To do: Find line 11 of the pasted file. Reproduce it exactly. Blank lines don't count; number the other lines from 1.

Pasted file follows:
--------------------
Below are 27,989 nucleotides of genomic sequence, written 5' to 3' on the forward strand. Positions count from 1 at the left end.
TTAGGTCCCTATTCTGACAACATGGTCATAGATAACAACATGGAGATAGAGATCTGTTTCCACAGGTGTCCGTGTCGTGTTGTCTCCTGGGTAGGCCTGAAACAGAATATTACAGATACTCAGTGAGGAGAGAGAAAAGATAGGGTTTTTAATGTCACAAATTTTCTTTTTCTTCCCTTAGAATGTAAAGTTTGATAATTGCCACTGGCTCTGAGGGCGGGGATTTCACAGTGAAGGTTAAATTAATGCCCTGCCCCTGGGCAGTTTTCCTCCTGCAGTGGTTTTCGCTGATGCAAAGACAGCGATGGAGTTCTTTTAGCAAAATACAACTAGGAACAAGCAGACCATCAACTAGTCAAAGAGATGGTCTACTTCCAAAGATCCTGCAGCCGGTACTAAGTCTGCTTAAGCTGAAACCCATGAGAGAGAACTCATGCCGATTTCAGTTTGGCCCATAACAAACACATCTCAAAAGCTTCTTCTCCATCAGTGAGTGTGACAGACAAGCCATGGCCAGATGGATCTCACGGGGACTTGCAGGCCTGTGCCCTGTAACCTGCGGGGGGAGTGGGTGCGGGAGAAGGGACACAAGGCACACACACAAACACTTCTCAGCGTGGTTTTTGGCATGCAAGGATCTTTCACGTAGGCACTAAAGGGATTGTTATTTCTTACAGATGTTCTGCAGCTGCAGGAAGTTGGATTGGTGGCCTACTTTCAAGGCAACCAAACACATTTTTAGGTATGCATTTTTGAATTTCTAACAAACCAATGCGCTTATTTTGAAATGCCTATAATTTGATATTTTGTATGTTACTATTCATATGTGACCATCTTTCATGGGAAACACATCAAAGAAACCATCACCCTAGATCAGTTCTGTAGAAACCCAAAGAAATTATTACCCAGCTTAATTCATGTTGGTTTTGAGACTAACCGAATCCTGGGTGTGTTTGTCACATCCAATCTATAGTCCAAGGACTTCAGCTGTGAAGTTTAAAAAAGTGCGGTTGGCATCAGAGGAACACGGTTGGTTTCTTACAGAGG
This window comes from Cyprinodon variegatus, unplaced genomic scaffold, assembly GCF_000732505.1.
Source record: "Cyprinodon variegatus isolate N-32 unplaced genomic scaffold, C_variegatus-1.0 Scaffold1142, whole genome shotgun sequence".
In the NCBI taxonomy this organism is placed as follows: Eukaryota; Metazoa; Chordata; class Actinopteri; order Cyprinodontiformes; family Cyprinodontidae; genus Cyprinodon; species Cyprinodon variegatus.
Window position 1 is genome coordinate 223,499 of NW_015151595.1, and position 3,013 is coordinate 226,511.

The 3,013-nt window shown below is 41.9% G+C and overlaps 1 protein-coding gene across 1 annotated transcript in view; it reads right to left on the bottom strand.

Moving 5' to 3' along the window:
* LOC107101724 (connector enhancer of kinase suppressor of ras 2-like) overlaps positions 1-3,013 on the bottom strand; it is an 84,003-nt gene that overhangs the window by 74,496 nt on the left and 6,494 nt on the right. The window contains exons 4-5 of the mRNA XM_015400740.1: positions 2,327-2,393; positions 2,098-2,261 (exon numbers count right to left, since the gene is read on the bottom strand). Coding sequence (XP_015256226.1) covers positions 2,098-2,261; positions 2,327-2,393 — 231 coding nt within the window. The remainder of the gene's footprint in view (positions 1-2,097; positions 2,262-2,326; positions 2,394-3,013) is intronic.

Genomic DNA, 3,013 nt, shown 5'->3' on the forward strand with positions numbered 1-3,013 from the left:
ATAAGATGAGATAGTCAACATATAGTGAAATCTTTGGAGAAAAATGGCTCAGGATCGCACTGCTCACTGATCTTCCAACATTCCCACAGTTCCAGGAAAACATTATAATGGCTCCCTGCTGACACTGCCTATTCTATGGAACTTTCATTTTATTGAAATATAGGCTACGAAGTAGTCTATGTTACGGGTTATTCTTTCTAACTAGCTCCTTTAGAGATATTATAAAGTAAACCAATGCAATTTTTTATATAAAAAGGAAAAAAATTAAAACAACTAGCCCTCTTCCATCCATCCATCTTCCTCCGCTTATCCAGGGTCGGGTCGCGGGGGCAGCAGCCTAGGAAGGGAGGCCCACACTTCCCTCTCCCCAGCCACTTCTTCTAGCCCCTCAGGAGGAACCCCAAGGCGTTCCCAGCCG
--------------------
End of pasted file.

ATAAGATGAGATAGTCAACATATAGTGAAATCTTTGGAGAAAAATGGCTCAGGATCGCACTGCTCACTGATCTTCCAACATTCCCACAGTTCCAGGAAAACATTATAATGGCTCCCTGCTGACACTGCCTATTCTATGGAACTTTCATTTTATTGAAATATAGGCTACGAAGTAGTCTATGTTACGGGTTATTCTTTCTAACTAGCTCCTTTAGAGATATTATAAAGTAAACCAATGCAATTTTTTATATAAAAAGGAAAAAAATTAAAACAACTAGCCCTCTTCCATCCATCCATCTTCCTCCGCTTATCCAGGGTCGGGTCGCGGGGGCAGCAGCCTAGGAAGGGAGGCCCACACTTCCCTCTCCCCAGCCACTTCTTCTAGCCCCTCAGGAGGAACCCCAAGGCGTTCCCAGCCG